fact that it is a story about rape.
A lot of the behind the scenes stuff
is about how the writers were kind of
excited to find a sci-fi way to tell
a story about rape without making it
literally about the physical act of rape.
And that's like, in some ways, what Star
Trek does best is take an uncomfortable
subject and make it approachable
by, you know, cloaking it in sci-fi.
Rob: the best sci-fi does.
Kevin: And that's what this episode does.
Uh, but the specific memories that
are brought to the surface are these
glimpses of our characters' pasts.
And the one that was especially
memorable to me is Dr.
Crusher's memory that the alien
recovers, and this is the memory of
the time her husband Jack Crusher died.
We have heard through several episodes
that Captain Picard delivered the news
of her death, and, and he has felt
guilty or felt like he, he owes her
and her son, Wesley, any help he can
give them for the rest of their lives
because of this debt that he owes them.
And we get to actually see Picard
walking Crusher to the morgue and, and
viewing the body of her dead husband.
And, uh, Picard is made
up to look younger.
He has a little more hair on his head.
It's like one of the few times we
see Picard with hair on And, uh,
and yeah, again, it is very quickly
twisted into something that didn't
actually happen in the episode.
But nevertheless, we get to see a
glimpse of these younger versions
of our characters in their past
that is very intriguing to me.
As a lore episode, these glimpses
you get in here in Violations
are, are really intriguing.
I wish we had seen more of our
TNG characters' pasts while the
actors were young enough to pull it
Rob: Yeah, very much.
Um, and there are elements of it in
Star Trek V with Sybok using the, those
painful memories from the past to, you
know, convert you into believing his,
um, his belief, which is in many ways
a, you know, psychological manipulation,
uh, not to the deep violation extent, um,
Kevin: Oh gosh.
I can't believe we didn't
put Star Trek V on this
Rob: Look, yeah, I'm always wanting to
bring Star Trek V into the conversation.
So it's just been in my head
the whole time, that beautiful
moment from, um Shatner.
And he does it well.
It's one of the few good moments
in the film when they're, you
know, you know, I want my pain.
I need my pain.
That type of stuff just hits
me and it stays with me.
It's a beautiful moment of what makes
us who we are and how, we, uh, how we,
you know, move forward as, as human
beings by, by using that pain, um, yeah,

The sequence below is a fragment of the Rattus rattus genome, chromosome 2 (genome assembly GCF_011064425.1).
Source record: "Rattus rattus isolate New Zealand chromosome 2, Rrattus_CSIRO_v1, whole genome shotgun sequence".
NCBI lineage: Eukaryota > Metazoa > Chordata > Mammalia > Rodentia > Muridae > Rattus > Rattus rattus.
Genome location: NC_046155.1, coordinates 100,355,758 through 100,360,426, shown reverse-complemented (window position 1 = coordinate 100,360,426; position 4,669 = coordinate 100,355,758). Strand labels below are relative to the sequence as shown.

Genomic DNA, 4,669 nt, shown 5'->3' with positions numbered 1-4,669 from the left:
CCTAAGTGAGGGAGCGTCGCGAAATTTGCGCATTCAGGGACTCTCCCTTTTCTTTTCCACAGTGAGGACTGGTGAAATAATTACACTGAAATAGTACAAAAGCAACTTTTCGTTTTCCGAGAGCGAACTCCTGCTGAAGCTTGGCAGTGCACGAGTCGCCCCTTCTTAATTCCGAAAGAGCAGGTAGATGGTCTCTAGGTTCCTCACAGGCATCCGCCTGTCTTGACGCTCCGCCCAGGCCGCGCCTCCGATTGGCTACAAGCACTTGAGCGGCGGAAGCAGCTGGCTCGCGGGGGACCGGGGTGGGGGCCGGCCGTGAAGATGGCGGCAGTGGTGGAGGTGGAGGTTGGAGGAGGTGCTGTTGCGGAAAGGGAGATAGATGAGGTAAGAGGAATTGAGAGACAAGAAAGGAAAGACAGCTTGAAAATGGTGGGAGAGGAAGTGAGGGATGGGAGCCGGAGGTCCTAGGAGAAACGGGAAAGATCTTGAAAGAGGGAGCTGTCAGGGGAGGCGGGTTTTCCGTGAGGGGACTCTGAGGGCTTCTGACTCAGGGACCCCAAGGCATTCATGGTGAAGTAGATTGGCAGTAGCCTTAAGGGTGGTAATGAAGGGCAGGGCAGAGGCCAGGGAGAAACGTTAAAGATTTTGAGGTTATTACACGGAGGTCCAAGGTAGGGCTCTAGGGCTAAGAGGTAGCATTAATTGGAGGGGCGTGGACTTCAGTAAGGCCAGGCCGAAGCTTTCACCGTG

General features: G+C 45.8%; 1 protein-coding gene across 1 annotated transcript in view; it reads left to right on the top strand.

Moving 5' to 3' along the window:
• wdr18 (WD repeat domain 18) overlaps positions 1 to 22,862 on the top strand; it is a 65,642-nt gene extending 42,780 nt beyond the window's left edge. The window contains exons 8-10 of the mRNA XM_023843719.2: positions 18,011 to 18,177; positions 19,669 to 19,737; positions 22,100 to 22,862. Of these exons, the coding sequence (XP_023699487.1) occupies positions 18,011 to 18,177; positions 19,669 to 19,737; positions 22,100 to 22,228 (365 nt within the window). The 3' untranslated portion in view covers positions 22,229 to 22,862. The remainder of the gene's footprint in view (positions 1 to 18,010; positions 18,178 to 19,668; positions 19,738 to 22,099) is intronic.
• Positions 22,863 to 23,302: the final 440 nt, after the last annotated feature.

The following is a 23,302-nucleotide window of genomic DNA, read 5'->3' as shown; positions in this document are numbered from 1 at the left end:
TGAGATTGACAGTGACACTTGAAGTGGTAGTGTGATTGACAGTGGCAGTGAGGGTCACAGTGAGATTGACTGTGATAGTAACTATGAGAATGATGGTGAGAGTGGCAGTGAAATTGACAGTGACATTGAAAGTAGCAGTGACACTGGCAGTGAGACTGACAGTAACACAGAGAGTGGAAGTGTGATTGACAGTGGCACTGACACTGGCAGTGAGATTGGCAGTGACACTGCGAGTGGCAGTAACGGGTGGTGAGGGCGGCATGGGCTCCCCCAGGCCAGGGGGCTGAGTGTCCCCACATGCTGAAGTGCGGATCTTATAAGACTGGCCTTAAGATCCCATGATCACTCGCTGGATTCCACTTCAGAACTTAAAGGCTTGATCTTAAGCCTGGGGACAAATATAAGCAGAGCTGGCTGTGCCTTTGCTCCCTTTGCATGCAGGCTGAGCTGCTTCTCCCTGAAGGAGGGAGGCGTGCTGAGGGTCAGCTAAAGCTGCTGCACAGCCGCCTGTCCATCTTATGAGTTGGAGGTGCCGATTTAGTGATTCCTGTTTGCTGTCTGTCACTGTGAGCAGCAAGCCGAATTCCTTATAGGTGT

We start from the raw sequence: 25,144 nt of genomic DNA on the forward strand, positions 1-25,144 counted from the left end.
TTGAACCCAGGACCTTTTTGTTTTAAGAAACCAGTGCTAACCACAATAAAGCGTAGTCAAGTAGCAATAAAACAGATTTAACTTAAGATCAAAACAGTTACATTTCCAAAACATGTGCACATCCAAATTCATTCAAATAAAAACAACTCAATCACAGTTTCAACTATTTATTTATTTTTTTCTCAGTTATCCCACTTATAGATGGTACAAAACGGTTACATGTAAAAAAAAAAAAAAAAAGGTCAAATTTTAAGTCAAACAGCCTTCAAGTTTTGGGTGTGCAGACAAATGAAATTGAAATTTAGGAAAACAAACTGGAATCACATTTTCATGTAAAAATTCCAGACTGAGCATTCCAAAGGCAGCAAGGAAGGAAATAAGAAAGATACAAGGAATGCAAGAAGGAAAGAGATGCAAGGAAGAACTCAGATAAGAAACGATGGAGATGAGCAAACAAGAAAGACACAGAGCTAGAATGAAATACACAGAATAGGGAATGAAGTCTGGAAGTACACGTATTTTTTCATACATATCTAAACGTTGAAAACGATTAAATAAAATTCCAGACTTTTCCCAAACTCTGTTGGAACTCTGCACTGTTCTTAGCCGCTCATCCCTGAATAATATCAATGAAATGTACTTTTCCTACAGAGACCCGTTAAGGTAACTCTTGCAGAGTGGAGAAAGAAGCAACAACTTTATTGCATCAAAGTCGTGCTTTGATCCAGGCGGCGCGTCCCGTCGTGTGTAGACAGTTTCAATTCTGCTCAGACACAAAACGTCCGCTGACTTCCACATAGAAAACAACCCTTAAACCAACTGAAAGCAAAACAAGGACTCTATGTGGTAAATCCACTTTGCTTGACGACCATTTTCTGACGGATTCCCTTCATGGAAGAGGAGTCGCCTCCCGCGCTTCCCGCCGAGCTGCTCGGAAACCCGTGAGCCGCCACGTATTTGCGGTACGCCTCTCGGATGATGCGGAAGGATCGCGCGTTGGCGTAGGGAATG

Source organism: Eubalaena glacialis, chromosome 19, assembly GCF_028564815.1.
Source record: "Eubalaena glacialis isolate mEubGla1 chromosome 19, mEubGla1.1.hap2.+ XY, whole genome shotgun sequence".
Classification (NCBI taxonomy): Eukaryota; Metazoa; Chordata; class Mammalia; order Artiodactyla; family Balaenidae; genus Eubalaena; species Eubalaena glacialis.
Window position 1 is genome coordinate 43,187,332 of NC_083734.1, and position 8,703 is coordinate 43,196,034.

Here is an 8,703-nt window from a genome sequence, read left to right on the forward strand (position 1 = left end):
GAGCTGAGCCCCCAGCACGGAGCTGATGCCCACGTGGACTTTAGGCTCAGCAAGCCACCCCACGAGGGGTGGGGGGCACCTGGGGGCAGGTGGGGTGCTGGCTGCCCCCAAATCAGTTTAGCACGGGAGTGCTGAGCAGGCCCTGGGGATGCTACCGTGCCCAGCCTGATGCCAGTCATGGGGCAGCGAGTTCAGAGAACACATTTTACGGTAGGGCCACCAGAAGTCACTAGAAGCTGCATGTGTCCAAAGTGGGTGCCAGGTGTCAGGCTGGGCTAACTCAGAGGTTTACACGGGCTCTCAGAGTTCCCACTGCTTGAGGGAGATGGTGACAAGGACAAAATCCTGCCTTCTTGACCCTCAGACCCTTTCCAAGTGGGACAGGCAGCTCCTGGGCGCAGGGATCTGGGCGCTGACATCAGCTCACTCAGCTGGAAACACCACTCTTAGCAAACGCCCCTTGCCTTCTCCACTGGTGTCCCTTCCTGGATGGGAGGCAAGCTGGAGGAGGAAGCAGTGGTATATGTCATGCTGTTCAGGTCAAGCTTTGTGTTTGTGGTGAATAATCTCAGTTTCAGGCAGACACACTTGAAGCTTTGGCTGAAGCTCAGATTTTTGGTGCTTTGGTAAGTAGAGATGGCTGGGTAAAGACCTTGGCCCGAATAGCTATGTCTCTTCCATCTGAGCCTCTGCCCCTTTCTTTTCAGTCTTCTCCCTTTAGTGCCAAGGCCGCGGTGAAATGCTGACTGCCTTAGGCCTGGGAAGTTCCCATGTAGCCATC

it's, it's, it's a beautiful moment.
So that does connect in many ways, not as
intensely, obviously, as in Violations,
but that same type of mental manipulation
to, um, to, to get what you want or
whether it's for kicks or whatever.
Kevin: Speaking of Nemesis, there is
a prominent, um, photograph of, uh,
Picard's Academy days shown in Nemesis
where he is already bald at Academy, uh,
because it's Tom Hardy with a bald cap on.
And, um, and this directly contravenes
the glimpse of Picard we get to see
here in Violations with, uh, you know, a
balding but previously full head of hair.
And, uh, yeah, it, it is unfortunate.
I think either they forgot or they really
needed to make clear to us that, uh,
Patrick Stewart could have looked like
Tom, a bald Hardy when he was younger.
Like they needed to sell us
on that by showing us the
Rob: And look, it was a very
loose, tenuous connection between
Tom Hardy and Patrick Stewart.
So they were, you know, they were
packing it in quite hard to, to
Kevin: Not the worst thing
about that movie, but it's
Rob: Well, look, we can bring out
the list that we could bring I'm
sure every Star Trek fan has their
PowerPoint presentation to talk you
through what's wrong with Nemesis.
Should I go into my second episode of
Rob: Yes, yes, yes, of course.
Kevin: So number two is the next season,
season six, episode 15, Tapestry.
And this is a classic episode
of The Next Generation.
It's on a, on a must watch list for sure.
This is the episode in which
Picard dies in the cold open,
a phaser blast to the chest.
His artificial heart stops and he dies
on the table in sick bay, and he awakens
in a white void and discovers, uh, there,
waiting for him in the afterlife, is Q.
Q is there to, uh, kind of do the, the
ghost of Christmas past sort of thing and
say, well, here at the end of your life,
do you have any regrets, mon Capitain?
And Picard admits that in his youth, he,
he was a risk taker, he was a hothead,
and if he had only learned the lessons,
of maturity and moderation earlier
in life, he might not have gotten
stabbed in the back by a Nausicaan in
a barroom brawl, which left him with
that artificial heart that ultimately
was responsible for his death.
And he is like, if only I had grown up a
little sooner, I wouldn't be stuck here
with you for the rest of eternity, Q.
And Q goes, well, I've got just the
thing, I'm gonna take you into your past
and you can, you can change your fate.
Uh, and this entire episode, or
the bulk of it is a flashback
to Picard's Academy days.
But, uh, Patrick Stewart playing
his self to, to Patrick Stewart,
to himself in the mirror, he